Is It Ethically Required That I Inform Clients About These Risks?
We think so. See these quotes from major ethics codes on professional responsibility to inform clients of the risks that arise in use of digital technology for communications and other purposes:
marriage and family therapists…inform clients or supervisees of the potential risks and benefits associated with technologically-assisted services…
AAMFT Code of Ethics, 2015, 6.1.b
Counselors… inform clients that individuals might have authorized or unauthorized access to… records or transmissions (e.g., colleagues, supervisors, employees, information technologists).
ACA Code of Ethics, 2014, H.2.b
Psychologists who offer services, products, or information via electronic transmission inform clients/patients of the risks to privacy and limits of confidentiality.
Ethical Principles of Psychologists and Code of Conduct, 2010, 4.02.c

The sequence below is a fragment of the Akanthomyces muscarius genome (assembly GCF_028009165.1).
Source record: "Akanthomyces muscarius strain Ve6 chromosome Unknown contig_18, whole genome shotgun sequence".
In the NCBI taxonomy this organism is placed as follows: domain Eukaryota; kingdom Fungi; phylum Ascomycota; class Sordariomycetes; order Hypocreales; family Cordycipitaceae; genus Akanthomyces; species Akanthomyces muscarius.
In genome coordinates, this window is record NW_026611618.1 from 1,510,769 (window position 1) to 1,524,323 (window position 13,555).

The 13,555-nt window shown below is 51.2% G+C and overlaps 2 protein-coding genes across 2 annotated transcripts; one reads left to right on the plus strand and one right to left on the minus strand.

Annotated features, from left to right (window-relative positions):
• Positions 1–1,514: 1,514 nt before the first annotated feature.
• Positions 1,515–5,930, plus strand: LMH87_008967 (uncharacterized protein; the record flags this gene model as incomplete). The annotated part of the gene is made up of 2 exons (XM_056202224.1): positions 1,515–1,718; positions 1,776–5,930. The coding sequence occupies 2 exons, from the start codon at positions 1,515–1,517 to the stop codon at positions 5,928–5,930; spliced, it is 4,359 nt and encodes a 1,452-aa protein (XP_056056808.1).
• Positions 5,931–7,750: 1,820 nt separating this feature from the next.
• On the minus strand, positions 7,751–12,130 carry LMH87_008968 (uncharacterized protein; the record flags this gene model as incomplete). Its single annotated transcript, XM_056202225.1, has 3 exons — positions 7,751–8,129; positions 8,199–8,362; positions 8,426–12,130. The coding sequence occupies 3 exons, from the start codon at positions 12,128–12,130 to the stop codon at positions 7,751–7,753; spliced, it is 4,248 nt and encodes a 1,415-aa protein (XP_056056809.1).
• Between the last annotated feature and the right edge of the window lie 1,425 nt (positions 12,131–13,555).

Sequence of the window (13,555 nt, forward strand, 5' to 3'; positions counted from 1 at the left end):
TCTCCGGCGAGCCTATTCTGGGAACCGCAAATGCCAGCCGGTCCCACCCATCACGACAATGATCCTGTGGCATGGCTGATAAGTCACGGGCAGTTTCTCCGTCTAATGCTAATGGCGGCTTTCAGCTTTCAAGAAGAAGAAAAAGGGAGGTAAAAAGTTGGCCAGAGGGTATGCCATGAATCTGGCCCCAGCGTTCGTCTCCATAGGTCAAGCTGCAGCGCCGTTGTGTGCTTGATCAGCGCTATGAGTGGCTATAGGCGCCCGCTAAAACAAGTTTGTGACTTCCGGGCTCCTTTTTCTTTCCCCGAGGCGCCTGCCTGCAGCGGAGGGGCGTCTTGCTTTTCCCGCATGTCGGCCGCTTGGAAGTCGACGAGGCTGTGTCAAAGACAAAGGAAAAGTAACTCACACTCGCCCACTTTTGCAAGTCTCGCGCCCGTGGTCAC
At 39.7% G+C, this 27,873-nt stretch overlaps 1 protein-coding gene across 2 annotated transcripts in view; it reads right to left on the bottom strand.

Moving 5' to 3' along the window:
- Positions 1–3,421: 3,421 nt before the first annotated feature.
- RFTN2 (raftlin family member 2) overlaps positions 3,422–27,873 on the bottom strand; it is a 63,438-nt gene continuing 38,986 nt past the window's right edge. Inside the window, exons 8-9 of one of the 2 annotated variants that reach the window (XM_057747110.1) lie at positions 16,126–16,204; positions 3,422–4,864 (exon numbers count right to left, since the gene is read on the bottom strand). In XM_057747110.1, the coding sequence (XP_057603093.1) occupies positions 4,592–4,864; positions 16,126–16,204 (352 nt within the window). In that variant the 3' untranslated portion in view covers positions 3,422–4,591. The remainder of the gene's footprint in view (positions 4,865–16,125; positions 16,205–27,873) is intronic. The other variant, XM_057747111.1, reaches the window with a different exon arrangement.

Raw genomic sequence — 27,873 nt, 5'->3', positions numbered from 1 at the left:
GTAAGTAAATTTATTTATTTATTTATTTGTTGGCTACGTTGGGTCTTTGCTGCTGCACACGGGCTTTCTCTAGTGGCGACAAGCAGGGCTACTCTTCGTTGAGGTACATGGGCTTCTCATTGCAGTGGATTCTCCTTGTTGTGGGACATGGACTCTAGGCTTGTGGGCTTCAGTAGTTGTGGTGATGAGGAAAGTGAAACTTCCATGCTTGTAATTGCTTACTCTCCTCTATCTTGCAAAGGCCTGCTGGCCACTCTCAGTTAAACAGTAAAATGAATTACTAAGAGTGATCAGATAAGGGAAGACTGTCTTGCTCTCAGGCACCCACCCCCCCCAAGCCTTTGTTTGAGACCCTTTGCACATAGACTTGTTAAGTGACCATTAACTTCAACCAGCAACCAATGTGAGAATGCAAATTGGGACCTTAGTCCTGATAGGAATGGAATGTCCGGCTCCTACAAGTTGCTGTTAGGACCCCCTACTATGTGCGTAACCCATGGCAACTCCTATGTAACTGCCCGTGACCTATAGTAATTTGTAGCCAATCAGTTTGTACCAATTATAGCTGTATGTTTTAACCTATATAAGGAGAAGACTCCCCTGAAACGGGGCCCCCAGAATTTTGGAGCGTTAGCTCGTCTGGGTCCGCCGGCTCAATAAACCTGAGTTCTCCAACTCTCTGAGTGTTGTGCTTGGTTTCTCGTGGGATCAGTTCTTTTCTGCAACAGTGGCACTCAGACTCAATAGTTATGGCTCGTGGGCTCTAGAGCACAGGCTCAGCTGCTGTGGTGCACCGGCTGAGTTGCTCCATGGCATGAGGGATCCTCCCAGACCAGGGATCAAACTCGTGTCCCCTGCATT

Social workers who use technology to provide social work services should obtain informed consent from the individuals using these services during the initial screening or interview and prior to initiating services.
NASW Code of Ethics, 2017, 1.03.f
…NCCs shall advise clients about the potential risks of sending messages through digital technology and social media sources.
NBCC Code of Ethics, 2012, 20
Note: To assist in providing language for that disclosure, subscribers to our free newsletter have access to our Electronic Payment Communications Disclosure form, and the form is also included with some Person Centered Tech CE courses. Subscribe to our newsletter here to get access to this and other useful forms.
Providing such disclosures will make me HIPAA compliant?
The purpose of informing clients about these electronic receipts is to meet your ethical duties around confidentiality when you wish to accept credit cards and other electronic payments from clients. As we discuss in our article, Banks and HIPAA: Checks & Credit Cards vs Receipts & Invoices, simple money transfers and credit card charges are largely uncovered by HIPAA. So here we’re almost solely concerned with ethical confidentiality concerns.